Transcending its industrial and working-class heritage, Pyrmont has become an affluent waterfront locale that Sydneysiders and tourists alike gravitate to, as much for its dining and entertainment as for its parklands. In the heart of Pyrmont’s heritage precinct is a vibrant village with boutique dining and shopping – worlds away from the towers of nearby CBD.
Once a slum area during the 19th century, Pyrmont has been transformed into a vibrant hub of world-class entertainment, business and affluent living. Pyrmont, purchased by John Macarthur for a gallon of rum in 1799, is home to award-winning waterfront parks, cutting-edge architecture and A-list venues.
Designed to be explored on foot, Pyrmont has a network of cliff top walks and stairways connecting a maze of winding streets and apartment complexes, which can be serenely quiet considering the number of people who live in the area.
At the heart of Pyrmont is Union Square, a heritage precinct with romantic sandstone exteriors that has trendy cafés, boutique dining and shopping. During rush hour, residents have to look twice before crossing the street as cyclists commute through Union Square to and from the neighbouring CBD.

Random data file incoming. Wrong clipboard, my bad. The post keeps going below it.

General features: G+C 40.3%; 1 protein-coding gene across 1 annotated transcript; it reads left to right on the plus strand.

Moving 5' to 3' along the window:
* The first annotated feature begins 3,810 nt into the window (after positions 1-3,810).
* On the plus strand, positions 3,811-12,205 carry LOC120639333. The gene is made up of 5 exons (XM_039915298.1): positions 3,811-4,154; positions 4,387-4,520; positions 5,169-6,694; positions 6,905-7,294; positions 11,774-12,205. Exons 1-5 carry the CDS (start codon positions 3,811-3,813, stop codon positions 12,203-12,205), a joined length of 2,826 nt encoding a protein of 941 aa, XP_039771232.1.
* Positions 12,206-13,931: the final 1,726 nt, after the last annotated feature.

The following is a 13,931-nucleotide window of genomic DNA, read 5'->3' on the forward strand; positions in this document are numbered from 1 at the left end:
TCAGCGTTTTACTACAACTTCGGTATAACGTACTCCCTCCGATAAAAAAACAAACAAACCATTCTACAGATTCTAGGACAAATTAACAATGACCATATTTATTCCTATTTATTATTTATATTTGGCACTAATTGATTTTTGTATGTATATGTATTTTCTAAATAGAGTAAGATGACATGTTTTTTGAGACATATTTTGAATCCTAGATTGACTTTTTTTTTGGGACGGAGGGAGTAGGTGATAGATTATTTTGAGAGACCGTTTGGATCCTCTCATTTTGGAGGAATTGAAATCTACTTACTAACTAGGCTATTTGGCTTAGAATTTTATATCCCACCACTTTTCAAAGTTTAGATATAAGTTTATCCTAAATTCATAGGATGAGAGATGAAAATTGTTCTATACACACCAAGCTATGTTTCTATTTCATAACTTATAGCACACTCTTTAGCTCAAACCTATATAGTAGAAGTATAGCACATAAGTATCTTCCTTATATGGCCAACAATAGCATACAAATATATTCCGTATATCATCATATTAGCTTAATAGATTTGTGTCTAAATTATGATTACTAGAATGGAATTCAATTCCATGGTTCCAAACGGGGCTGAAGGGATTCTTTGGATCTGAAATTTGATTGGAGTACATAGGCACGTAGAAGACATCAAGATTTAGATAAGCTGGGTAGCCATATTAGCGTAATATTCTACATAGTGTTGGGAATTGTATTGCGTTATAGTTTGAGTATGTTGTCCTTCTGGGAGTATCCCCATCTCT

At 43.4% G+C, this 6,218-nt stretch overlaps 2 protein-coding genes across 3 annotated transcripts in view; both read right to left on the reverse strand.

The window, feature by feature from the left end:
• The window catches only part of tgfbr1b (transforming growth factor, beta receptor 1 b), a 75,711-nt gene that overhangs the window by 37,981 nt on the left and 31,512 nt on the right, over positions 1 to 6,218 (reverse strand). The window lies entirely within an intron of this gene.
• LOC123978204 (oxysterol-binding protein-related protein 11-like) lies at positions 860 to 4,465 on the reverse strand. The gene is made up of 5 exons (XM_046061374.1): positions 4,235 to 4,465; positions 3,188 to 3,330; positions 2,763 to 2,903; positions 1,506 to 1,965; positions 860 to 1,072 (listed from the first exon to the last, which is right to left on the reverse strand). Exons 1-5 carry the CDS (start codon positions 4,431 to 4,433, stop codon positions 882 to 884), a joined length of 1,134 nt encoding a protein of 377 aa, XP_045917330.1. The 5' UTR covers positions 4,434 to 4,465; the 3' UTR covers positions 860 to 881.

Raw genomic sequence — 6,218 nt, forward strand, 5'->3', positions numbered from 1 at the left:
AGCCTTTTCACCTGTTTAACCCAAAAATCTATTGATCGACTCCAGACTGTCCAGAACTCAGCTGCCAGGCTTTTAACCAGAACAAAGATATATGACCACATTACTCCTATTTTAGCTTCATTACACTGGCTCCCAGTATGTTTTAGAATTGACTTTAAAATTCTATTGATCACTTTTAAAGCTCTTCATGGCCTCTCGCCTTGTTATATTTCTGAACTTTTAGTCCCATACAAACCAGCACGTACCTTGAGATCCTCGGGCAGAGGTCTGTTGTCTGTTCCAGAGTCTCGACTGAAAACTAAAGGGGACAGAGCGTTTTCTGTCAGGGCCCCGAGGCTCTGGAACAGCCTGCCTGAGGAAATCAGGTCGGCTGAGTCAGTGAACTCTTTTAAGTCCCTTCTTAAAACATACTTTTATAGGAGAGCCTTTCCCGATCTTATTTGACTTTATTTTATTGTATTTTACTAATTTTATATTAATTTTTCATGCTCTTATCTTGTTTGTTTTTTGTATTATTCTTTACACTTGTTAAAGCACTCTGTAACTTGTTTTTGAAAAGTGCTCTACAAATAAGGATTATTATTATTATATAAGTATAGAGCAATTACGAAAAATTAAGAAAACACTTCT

The wharves surrounding Jones Bay have been redeveloped into a business precinct that is home to leading brands such as Google, Fairfax Media, Viocorp, Thomson Reuters, Network 10, and Channel Seven. Servicing residents and workers are buses, light rail and ferries which connect Pyrmont to the inner west, Central Station and Circular Quay.
Throughout Pyrmont there are reminders of bygone eras, including public art and converted industrial buildings which highlight the area’s maritime and industrial beginnings.
It’s no surprise that Pyrmont is Australia’s most densely populated suburb since it has undergone major redevelopment in recent years, exemplified by the high-density contemporary apartments on the waterfront at Johnstons Bay.
It’s also no surprise that over 90 percent of residential dwellings in Pyrmont are apartments, with a scattering of free-standing homes. Former warehouses and a wool store have been converted into apartments and office buildings – harmoniously linking the past to the present.
Heritage-listed sandstone cottages sit alongside cutting-edge architecture. The line of Victorian terrace houses along Bowman Street offer incredible vistas of Sydney Harbour, whilst Harris Street and grungy back streets have a mix of newly-renovated and worn Federation terrace houses.
This suburb is sponsored byClick to view the full guide at sitchu.com